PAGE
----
Wednesday, August 19, 2015

Remembering Yankees of the Past: Chuck Knoblauch

Edward Charles “Chuck” Knoblauch was born on July 7, 1968 and spent much of his career with the Minnesota Twins before coming to the New York Yankees. Chuck was a Twin from 1991 until 1997 when he became a Yankee from 1998-2001. Knoblauch would finish his career in Kansas City in 2002 playing second base and left field in his final two seasons of his big league career. Knoblauch was a huge part of the Yankees World Series championship teams in 1998, 1999, 2000, and the team that almost won it all in 2001. Let’s remember Yankees of the past, Chuck Knoblauch.

Knoblauch would join the Yankees just in time in 1998 and drew praise from Buster Olney right away. Olney wrote that Knoblauch and Derek Jeter would form the greatest double play combination in history. Knoblauch struggled early in 1998 but would hit a career high 17 home runs on a team that won a then American League record 114 games. While Knoblauch will be more remembered for his 1998 postseason error that ensued into an argument with the umpire while the play was still live in the end he still received his first World Series ring with New York to cap off a successful season. “Blauch-head” had his first World Series ring and won his second beating the Atlanta Braves in 1999 and his third consecutive in 2000 when the Yankees beat the Mets in the Subway World Series.

The Yankees won the American League pennant every year Knoblauch was on the team. Knoblauch was one of the more premier defenders in the game until joining New York when he was his own worst enemy in the field. Knoblauch struggled to throw to first base, known as Steve San Syndrome among other things, and by the year 2000 he was moved to designated hitter more than he was in the field. By June of 2000 the Yankees had moved Knoblauch to left field after Chuck made three throwing errors in six innings on June 16. Knoblauch threw one ball so wide of the first baseman that it went into the stand and hit ESPN sportscaster Keith Olbermann’s mother in the head. Knoblauch would voluntarily leave that game and would never return to second base. Joe Torre had moved the struggling infielder to the outfield. Knoblauch would recover in left and ended up scored the game winning run after leading off Game 5 of the 2001 World Series with a single after being knocked in by his replacement at second base in Alfonso Soriano.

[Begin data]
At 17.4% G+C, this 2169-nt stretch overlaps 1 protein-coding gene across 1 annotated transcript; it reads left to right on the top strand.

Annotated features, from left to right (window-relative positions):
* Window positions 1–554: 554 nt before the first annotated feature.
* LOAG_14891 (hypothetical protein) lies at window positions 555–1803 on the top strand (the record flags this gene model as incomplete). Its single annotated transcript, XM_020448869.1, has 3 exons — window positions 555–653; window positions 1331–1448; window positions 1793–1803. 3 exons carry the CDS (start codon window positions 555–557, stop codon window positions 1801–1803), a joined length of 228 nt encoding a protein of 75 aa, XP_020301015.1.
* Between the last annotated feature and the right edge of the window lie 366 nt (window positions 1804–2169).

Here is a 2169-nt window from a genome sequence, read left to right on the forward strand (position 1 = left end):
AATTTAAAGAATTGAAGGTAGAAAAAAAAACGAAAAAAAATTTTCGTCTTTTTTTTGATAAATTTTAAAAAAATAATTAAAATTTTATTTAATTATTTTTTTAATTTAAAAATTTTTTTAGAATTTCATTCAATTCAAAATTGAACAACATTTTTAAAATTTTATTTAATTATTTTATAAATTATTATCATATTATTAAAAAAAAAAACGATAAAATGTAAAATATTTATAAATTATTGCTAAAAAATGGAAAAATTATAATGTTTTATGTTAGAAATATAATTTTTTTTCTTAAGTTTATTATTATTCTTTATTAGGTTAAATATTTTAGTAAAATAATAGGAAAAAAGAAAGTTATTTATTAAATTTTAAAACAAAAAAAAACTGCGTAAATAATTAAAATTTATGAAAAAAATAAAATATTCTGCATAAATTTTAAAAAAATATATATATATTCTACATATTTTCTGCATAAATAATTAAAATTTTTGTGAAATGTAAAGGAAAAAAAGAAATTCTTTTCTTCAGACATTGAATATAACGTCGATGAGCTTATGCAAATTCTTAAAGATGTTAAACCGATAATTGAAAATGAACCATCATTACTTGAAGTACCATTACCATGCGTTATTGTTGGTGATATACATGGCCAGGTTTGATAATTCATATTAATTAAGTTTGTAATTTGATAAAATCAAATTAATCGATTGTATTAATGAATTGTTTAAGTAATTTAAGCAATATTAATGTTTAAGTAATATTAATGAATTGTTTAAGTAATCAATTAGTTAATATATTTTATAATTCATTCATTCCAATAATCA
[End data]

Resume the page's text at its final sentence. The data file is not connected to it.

Knoblauch may have had his throwing issues, and lord knows he continues to struggle with his legal troubles, but he was a Yankee and an integral part of three World Series titles. Knoblauch was included in the Mitchell Report in 2007 and Knoblauch has always done his time and manned up to his mistakes and you have to respect that. Knoblauch’s most recent legal troubles cost him an induction into the Minnesota Twins Hall of Fame but you know what, he is still a Yankee and I thank him for that.

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Sorry for the Capatcha... Blame the Russians :)